Mr. Baldry: Our emergency aid is normally provided to operational field agencies. Almost all our £33 million bilateral emergency aid has been allocated through such agencies for relief activities and to encourage the safe return of refugees to Rwanda, which is the best help that we can give to neighbouring countries.
(2) what assistance is being given to the new Government of Rwanda to assist with rehabilitation and reconstruction.
Mr. Baldry: Our present emphasis is to help create conditions within Rwanda which will encourage refugees to return. Thus we have recently provided over £2 million to NGOs involved in immediate rehabilitation, including seeds and tools provision, restarting of health care services and tracing and registration of unaccompanied children. In addition, £100,000 of equipment has been provided towards the re-establishment of the Rwanda Ministries of Health and of Rehabilitation and Social Integration.
We have also made grants to UNHCR and the International Organisation for Migration, who are helping refugees return to Rwanda.
Mr. Tom Clarke: To ask the Secretary of State for Foreign and Commonwealth Affairs what discussions he has had with other aid donor Governments regarding provision of financial compensation to the Government of Tanzania for the environmental degradation caused by the influx of refugees from Rwanda.
Mr. Baldry: None. However, we recognise the importance of mitigating environmental degradation and have provided £35,000 to the non- governmental organisation, CARE, in support of an environmental impact assessment.
Mr. Tom Clarke: To ask the Secretary of State for Foreign and Commonwealth Affairs what assistance the United Kingdom is providing to the Government of Rwanda in re-establishing and training a civilian police force.
Mr. Baldry: In response to a request from the Government of Rwanda, a training programme, aimed at providing trainees with a basic knowledge of routine and investigative police work to enable them to address the immediate law and order problems in Kigali is now under way under UNAMIR auspices.
Column 548the training of Rwandan teams. We are awaiting the outcome of current UN assessments.
Mr. Worthington: To ask the Secretary of State for Foreign and Commonwealth Affairs whether Operation Lifeline Sudan has been able to send humanitarian aid to northern Bahr al Ghazal in Sudan; and what reports he has on the physical condition of the people in the region.
Mr. Baldry: Between January and August Operation Lifeline Sudan delivered 3,741 tonnes of food aid to more than 105,000 beneficiaries in Bahr el Ghazal as well as health care, seeds, tools and fishing equipment and veterinary care to promote food security. The rains have brought good prospects for harvests and pastures.
OLS is currently assessing humanitarian needs in the region to plan future inputs. The results should be available by the end of this month.
Mr. Worthington: To ask the Secretary of State for Foreign and Commonwealth Affairs what progress has been made in gaining access for international humanitarian agencies to the Nuba mountains in Sudan.
Mr. Baldry: There has been no significant change to the structure of relief aid since the answer that my hon. Friend the Under Secretary of State gave to the hon. Member on 10 May 1994 at column 79. However, assessments of 1994 95 humanitarian needs are now taking place at several locations in the transitional zone with participation from United Nations humanitarian agencies.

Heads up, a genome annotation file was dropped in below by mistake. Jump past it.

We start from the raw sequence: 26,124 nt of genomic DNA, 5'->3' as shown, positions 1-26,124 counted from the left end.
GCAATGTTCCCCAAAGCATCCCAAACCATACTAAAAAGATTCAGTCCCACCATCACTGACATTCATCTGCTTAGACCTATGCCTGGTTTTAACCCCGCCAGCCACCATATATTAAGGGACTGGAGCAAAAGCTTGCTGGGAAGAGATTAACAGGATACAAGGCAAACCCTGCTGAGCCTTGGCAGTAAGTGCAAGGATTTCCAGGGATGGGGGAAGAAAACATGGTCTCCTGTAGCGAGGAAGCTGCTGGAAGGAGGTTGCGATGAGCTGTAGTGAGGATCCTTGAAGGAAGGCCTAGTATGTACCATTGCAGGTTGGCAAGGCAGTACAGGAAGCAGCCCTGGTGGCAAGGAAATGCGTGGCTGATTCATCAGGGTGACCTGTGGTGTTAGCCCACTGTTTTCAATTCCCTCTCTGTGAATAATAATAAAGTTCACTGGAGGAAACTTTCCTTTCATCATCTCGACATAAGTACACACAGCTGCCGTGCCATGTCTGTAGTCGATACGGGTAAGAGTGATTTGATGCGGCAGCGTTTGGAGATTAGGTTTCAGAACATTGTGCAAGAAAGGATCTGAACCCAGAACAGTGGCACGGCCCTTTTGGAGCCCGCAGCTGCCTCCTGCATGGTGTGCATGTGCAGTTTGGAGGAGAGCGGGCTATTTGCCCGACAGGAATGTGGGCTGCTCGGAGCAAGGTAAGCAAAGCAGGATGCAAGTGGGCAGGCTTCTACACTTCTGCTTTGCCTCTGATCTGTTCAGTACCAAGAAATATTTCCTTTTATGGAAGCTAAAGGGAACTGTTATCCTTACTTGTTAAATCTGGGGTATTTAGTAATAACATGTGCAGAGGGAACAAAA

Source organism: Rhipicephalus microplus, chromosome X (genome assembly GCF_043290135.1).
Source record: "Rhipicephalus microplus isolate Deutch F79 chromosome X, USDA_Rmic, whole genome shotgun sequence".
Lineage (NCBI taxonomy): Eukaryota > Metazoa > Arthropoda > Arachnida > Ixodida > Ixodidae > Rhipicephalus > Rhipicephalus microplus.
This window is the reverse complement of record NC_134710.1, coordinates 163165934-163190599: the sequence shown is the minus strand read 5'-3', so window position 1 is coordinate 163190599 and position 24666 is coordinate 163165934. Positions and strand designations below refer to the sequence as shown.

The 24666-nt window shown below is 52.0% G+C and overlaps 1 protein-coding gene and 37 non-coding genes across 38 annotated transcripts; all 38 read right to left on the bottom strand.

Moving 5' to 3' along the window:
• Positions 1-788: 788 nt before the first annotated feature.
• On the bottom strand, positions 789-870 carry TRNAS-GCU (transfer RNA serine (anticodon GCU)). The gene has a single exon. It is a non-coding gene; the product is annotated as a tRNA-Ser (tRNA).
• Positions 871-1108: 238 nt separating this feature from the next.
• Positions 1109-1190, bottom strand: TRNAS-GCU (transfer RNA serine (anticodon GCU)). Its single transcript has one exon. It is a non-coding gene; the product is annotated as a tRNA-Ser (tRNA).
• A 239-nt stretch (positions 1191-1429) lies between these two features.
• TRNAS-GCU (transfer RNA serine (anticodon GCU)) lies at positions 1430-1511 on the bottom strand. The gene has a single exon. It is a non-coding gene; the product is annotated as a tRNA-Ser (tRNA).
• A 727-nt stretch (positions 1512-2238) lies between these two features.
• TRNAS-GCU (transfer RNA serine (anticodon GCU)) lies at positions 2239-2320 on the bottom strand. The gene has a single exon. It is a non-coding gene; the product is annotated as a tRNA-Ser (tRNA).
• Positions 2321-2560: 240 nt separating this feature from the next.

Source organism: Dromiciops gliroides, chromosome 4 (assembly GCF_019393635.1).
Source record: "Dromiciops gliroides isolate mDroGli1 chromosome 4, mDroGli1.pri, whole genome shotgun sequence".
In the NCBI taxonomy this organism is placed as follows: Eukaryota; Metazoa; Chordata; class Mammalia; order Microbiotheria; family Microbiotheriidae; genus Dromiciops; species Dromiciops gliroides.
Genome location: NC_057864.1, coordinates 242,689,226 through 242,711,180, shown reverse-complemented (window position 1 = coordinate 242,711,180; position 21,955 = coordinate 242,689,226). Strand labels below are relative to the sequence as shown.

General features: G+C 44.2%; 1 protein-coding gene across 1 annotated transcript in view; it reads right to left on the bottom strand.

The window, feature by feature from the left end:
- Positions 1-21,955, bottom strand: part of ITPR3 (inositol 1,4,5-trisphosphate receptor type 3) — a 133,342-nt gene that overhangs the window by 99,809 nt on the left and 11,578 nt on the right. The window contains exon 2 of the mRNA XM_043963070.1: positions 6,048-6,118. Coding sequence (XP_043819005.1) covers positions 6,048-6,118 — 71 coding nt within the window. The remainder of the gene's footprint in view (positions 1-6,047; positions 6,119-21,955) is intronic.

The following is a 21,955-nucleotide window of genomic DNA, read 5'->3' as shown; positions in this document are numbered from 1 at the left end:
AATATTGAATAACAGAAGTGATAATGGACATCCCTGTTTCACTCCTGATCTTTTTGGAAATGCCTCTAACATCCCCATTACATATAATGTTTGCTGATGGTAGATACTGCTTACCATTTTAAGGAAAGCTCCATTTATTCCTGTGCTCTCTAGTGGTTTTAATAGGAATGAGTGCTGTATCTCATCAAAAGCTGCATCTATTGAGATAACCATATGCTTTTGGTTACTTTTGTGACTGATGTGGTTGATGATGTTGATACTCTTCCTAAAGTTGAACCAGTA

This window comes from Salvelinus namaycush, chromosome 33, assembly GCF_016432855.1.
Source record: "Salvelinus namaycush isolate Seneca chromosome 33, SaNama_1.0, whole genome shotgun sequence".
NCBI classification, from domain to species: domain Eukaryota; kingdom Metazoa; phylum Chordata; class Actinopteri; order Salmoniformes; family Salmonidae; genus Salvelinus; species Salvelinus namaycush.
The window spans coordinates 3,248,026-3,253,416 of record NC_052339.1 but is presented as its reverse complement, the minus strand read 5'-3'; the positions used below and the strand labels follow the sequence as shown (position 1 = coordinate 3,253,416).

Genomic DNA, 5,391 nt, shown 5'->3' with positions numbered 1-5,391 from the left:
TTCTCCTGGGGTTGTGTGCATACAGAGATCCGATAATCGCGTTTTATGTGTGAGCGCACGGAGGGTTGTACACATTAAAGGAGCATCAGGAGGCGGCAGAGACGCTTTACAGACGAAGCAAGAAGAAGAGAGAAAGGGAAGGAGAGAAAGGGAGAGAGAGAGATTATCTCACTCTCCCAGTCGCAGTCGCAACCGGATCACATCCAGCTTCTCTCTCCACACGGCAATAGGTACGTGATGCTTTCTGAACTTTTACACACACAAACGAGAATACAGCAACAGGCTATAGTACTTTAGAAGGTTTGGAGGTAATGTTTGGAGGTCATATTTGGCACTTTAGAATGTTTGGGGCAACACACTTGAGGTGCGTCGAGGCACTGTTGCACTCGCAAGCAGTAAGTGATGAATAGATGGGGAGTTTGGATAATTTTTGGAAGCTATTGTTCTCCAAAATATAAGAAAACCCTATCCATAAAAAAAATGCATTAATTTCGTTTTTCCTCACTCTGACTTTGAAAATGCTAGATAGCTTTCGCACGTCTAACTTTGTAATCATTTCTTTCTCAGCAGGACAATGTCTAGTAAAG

Mr. Tom Clarke: To ask the Secretary of State for Foreign and Commonwealth Affairs what plans he has to amend the procedures relating to the aid and trade provision in the light of the findings of the Foreign Affairs Committee in its third report of Session 1993 94.
Mr. Baldry: The Government set out our detailed observations in our response, Cm 2672, to the Foreign Affairs Committee's report. The Committee concluded that in principle the thrust of the reforms introduced in June 1993 following the ATP review was to be broadly welcomed, and that the ATP should continue. The Government have no immediate plans for further amendments to the procedures for operating the ATP, but they remain under constant review.
Mr. Worthington: To ask the Secretary of State for Foreign and Commonwealth Affairs whether any debts from Jordan to Britain have been written off since the Israeli-Jordanian peace accord; and what future plans there are for such writing-off.
Mr. Baldry: All aid debts owed by Jordan to Britain have been forgiven following the Washington declaration by Israel and Jordan. There are currently no plans for further forgiveness of other official Jordanian debt.
Mr. Tom Clarke: To ask the Secretary of State for Foreign and Commonwealth Affairs what assistance the United Kingdom is providing with security arrangements for aid workers in the refugee camps at Goma in Zaire.
Mr. Baldry: We have received no requests from aid workers for assistance in security arrangements, but we are closely monitoring situation reports from UN officials and remain in regular contact with aid organisations working in Goma.
Mr. Tom Clarke: To ask the Secretary of State for Foreign and Commonwealth Affairs what discussions he has had with the consortium of British companies involved in the Pergau hydro-electric project in the light of his observations on the third report from the Foreign Affairs Committee of Session 1993 94 (Cm 2672).
Mr. Matthew Taylor: To ask the Minister of Agriculture, Fisheries and Food what has been the total amount spent on official hospitality by (a) his Department and (b) his agencies for each year since 1990.